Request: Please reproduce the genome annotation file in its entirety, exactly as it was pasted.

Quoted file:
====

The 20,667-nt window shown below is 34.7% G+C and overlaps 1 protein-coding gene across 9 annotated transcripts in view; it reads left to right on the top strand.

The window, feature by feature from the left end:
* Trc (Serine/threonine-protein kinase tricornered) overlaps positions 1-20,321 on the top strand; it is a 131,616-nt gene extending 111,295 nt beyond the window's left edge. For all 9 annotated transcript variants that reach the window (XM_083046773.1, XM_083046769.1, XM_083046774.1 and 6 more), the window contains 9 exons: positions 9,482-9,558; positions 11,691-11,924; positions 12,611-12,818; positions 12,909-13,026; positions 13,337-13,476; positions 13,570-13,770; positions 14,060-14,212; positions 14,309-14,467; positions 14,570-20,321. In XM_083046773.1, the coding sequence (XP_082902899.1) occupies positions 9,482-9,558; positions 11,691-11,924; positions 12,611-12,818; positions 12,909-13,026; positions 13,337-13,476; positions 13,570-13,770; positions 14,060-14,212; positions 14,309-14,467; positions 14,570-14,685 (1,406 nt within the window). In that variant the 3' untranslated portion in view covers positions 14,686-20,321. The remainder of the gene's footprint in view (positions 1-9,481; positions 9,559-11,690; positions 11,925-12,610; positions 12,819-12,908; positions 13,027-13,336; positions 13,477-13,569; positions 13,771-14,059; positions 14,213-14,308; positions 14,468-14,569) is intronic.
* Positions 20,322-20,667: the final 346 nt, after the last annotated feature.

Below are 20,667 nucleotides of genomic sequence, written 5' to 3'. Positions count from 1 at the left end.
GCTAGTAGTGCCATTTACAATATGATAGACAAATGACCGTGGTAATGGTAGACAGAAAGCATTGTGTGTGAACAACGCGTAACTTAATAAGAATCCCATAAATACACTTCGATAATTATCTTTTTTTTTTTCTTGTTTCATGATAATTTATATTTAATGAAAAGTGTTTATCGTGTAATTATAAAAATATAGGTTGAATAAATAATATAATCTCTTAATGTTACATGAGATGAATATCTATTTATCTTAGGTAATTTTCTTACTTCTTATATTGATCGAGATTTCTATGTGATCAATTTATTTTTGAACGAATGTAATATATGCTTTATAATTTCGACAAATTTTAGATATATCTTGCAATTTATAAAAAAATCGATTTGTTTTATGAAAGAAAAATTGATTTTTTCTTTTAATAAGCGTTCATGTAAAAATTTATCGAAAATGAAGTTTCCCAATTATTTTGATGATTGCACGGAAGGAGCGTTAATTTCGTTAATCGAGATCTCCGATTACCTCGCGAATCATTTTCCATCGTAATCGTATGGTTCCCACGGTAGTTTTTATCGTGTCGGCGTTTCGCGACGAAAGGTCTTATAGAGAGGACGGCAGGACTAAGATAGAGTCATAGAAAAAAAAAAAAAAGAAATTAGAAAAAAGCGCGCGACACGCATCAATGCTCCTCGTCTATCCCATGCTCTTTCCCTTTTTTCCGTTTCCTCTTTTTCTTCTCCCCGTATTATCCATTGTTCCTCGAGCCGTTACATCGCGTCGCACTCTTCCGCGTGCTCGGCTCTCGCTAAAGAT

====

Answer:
The 20,667-nt window shown below is 34.7% G+C and overlaps 1 protein-coding gene across 9 annotated transcripts in view; it reads left to right on the top strand.

The window, feature by feature from the left end:
* Trc (Serine/threonine-protein kinase tricornered) overlaps positions 1-20,321 on the top strand; it is a 131,616-nt gene extending 111,295 nt beyond the window's left edge. For all 9 annotated transcript variants that reach the window (XM_083046773.1, XM_083046769.1, XM_083046774.1 and 6 more), the window contains 9 exons: positions 9,482-9,558; positions 11,691-11,924; positions 12,611-12,818; positions 12,909-13,026; positions 13,337-13,476; positions 13,570-13,770; positions 14,060-14,212; positions 14,309-14,467; positions 14,570-20,321. In XM_083046773.1, the coding sequence (XP_082902899.1) occupies positions 9,482-9,558; positions 11,691-11,924; positions 12,611-12,818; positions 12,909-13,026; positions 13,337-13,476; positions 13,570-13,770; positions 14,060-14,212; positions 14,309-14,467; positions 14,570-14,685 (1,406 nt within the window). In that variant the 3' untranslated portion in view covers positions 14,686-20,321. The remainder of the gene's footprint in view (positions 1-9,481; positions 9,559-11,690; positions 11,925-12,610; positions 12,819-12,908; positions 13,027-13,336; positions 13,477-13,569; positions 13,771-14,059; positions 14,213-14,308; positions 14,468-14,569) is intronic.
* Positions 20,322-20,667: the final 346 nt, after the last annotated feature.

Below are 20,667 nucleotides of genomic sequence, written 5' to 3'. Positions count from 1 at the left end.
GCTAGTAGTGCCATTTACAATATGATAGACAAATGACCGTGGTAATGGTAGACAGAAAGCATTGTGTGTGAACAACGCGTAACTTAATAAGAATCCCATAAATACACTTCGATAATTATCTTTTTTTTTTTCTTGTTTCATGATAATTTATATTTAATGAAAAGTGTTTATCGTGTAATTATAAAAATATAGGTTGAATAAATAATATAATCTCTTAATGTTACATGAGATGAATATCTATTTATCTTAGGTAATTTTCTTACTTCTTATATTGATCGAGATTTCTATGTGATCAATTTATTTTTGAACGAATGTAATATATGCTTTATAATTTCGACAAATTTTAGATATATCTTGCAATTTATAAAAAAATCGATTTGTTTTATGAAAGAAAAATTGATTTTTTCTTTTAATAAGCGTTCATGTAAAAATTTATCGAAAATGAAGTTTCCCAATTATTTTGATGATTGCACGGAAGGAGCGTTAATTTCGTTAATCGAGATCTCCGATTACCTCGCGAATCATTTTCCATCGTAATCGTATGGTTCCCACGGTAGTTTTTATCGTGTCGGCGTTTCGCGACGAAAGGTCTTATAGAGAGGACGGCAGGACTAAGATAGAGTCATAGAAAAAAAAAAAAAAGAAATTAGAAAAAAGCGCGCGACACGCATCAATGCTCCTCGTCTATCCCATGCTCTTTCCCTTTTTTCCGTTTCCTCTTTTTCTTCTCCCCGTATTATCCATTGTTCCTCGAGCCGTTACATCGCGTCGCACTCTTCCGCGTGCTCGGCTCTCGCTAAAGAT